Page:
A focus on
You may feel like you have to live with pelvic dysfunction or pain. But you don’t. Pelvic floor physical therapy (PT) can help treat the underlying causes of your symptoms for long-term relief.
Pelvic floor PT is a specialty within physical therapy. Our experts have all received the necessary training and certifications to understand, identify, and effectively treat pelvic conditions.
RELIEVE PAIN · IMPROVE FUNCTION · REHAB INJURIES
Trained to treat pain and dysfunction
wherever you feel it
We work with patients from all walks of life, in every phase of life. Whether it’s pelvic pain or an orthopedic injury, with Beyond Basics you’re not alone, and you can heal.
Back and hip pain
Our PTs have a musculoskeletal background and a broad range of experience dealing with all conditions affecting the back and the hips. Our specialty training in pelvic health helps us identify pelvic floor muscle conditions that could lead to injury or pain in other parts of the body.
You’re a whole person. We treat you that way
The way PT
We take time to understand everything that’s going on inside your body, so we can get to the root cause of the issue – and get you real, lasting relief.
Your session is personal. We keep it that way.
The way PT
We see patients in private, 1-on-1, hour-long sessions. You’ll work directly with your PT for your entire treatment journey.
Leading means learning. We like it that way.
The way PT
Our therapists devote time every week to continuing education so we can offer our patients the most current, comprehensive orthopedic and pelvic floor PT.
“At first, I was confused. I could not understand how a physical therapist could help with my increasingly painful and uncomfortable bladder problems. But when I went home, I felt so much better.”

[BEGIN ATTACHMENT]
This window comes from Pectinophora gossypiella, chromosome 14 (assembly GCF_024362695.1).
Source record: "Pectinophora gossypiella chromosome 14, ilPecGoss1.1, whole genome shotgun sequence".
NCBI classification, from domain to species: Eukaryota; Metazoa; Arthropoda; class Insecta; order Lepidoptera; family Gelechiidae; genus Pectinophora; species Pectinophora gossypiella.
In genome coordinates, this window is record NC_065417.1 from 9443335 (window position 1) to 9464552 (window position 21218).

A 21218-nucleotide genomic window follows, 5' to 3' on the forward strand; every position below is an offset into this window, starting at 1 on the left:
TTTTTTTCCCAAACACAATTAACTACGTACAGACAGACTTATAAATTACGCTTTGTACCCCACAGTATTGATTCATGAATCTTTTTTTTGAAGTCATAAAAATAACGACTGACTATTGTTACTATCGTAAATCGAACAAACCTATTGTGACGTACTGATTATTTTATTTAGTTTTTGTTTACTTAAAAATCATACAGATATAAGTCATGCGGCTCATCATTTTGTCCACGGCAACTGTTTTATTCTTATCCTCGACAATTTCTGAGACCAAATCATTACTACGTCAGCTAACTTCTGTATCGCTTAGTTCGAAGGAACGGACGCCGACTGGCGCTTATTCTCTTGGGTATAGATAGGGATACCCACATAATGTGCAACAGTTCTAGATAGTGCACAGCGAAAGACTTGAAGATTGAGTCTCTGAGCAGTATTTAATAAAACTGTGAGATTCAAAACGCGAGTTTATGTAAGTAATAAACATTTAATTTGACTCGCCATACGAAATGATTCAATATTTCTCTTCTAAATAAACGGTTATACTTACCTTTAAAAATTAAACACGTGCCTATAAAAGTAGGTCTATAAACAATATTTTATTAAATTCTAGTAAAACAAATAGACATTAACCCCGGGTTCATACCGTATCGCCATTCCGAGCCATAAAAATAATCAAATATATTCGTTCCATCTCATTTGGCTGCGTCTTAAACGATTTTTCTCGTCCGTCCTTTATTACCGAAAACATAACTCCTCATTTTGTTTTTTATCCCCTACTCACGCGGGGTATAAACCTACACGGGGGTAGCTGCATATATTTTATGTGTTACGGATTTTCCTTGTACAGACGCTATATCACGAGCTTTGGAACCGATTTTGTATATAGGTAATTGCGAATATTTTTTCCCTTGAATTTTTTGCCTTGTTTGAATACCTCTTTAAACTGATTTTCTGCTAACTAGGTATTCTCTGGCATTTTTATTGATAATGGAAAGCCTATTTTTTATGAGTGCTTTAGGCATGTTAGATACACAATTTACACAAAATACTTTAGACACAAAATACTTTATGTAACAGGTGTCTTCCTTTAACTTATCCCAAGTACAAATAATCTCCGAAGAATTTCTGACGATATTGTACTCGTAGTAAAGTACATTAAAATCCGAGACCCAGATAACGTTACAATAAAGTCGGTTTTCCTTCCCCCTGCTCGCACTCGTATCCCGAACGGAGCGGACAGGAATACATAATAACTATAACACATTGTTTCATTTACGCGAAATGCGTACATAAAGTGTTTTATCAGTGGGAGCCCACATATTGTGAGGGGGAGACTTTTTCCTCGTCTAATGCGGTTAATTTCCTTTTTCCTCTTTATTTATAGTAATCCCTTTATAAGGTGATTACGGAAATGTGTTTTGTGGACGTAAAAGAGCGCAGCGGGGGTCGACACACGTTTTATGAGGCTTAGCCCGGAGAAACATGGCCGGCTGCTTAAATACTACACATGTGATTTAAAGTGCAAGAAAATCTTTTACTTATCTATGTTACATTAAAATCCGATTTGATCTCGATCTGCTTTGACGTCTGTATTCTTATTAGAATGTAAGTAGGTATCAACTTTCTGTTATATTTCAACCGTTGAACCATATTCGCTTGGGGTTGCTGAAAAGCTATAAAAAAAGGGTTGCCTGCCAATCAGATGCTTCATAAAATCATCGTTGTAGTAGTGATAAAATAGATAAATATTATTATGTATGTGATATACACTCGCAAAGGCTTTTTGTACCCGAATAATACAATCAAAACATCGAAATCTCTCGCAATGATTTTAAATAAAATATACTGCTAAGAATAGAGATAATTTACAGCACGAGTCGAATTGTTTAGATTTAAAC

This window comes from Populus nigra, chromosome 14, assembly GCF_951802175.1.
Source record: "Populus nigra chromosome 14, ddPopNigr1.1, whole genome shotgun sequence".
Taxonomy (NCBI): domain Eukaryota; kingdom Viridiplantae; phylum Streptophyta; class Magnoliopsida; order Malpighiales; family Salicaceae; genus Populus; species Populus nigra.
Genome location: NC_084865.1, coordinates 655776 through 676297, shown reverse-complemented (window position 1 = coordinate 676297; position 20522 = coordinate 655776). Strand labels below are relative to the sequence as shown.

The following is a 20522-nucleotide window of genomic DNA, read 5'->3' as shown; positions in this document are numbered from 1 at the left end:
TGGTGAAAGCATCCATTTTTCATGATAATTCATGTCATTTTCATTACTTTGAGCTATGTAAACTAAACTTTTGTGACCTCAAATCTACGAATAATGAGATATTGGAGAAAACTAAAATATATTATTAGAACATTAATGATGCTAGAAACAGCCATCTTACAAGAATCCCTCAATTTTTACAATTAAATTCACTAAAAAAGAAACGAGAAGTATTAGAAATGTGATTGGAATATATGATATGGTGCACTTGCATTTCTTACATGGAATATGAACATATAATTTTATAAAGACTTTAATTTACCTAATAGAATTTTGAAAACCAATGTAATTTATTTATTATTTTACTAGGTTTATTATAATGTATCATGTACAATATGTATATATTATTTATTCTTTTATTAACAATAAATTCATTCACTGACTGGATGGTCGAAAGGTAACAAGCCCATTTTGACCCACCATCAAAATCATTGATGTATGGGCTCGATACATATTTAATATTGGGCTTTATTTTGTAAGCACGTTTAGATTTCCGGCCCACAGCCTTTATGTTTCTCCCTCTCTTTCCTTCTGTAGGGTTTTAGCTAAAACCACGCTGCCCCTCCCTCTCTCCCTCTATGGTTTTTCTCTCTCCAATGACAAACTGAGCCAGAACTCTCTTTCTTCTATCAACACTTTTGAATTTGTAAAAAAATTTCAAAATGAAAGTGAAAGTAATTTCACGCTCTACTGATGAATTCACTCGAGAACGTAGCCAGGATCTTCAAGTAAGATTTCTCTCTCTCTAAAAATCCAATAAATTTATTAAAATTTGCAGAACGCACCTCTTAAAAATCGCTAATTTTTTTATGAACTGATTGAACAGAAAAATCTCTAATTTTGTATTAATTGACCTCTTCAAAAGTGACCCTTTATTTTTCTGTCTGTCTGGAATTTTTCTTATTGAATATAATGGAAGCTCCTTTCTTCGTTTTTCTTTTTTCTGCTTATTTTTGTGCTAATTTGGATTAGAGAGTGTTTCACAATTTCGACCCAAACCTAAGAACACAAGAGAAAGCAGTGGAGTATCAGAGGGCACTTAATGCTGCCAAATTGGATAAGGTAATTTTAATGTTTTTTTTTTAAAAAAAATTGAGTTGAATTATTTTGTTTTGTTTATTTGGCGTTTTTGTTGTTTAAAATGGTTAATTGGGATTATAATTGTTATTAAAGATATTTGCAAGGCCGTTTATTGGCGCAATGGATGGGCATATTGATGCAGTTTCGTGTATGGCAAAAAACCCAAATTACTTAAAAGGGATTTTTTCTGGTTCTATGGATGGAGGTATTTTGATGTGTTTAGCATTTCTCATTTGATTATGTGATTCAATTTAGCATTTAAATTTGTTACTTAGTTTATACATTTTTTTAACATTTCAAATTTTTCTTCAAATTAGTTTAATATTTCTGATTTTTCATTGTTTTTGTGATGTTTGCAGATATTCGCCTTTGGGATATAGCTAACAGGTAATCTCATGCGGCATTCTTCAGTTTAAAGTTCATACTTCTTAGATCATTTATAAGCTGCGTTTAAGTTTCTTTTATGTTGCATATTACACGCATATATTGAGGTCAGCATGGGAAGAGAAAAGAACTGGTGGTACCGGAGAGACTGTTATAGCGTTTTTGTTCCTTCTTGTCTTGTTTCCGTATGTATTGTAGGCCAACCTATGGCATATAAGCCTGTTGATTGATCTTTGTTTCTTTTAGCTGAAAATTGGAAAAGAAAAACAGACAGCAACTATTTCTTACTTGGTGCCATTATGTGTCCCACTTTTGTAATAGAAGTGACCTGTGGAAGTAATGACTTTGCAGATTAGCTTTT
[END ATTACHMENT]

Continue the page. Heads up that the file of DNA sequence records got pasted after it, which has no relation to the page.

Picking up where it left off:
We make payment
We offer payment plans and work with many insurance plans as an out-of-network provider. Our billing support staff can walk you through everything you need to know and will submit all billing to insurance on your behalf.
We also offer interest-free financing and discounted package rates through Care Credit.
2,3,J,4,5,A,C train to Fulton Street
6 train to Brooklyn Bridge-City Hall
E train to World Trade Center
B,D,F,M train to 42nd Street-Bryant Park
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“I talk about the pelvic ﬂoor all the time. As one of the pioneer physical therapists specializing in pelvic floor dysfunction, I have been treating patients afflicted with these disorders for over twenty years. I have seen how the exercises and therapies I prescribe — breathing, relaxing, strengthening, stretching, toning, diet — don’t just heal the disorders but can prevent them from occurring in the ﬁrst place. At the same time, these exercises and therapies can ward off the effects of aging while enhancing patients’ lives immeasurably.”
Pelvic Floor Therapy NYC
Frequently Asked Questions
What is Pelvic Floor Therapy?
How Long Should My Pelvic Floor Physical Therapy Take?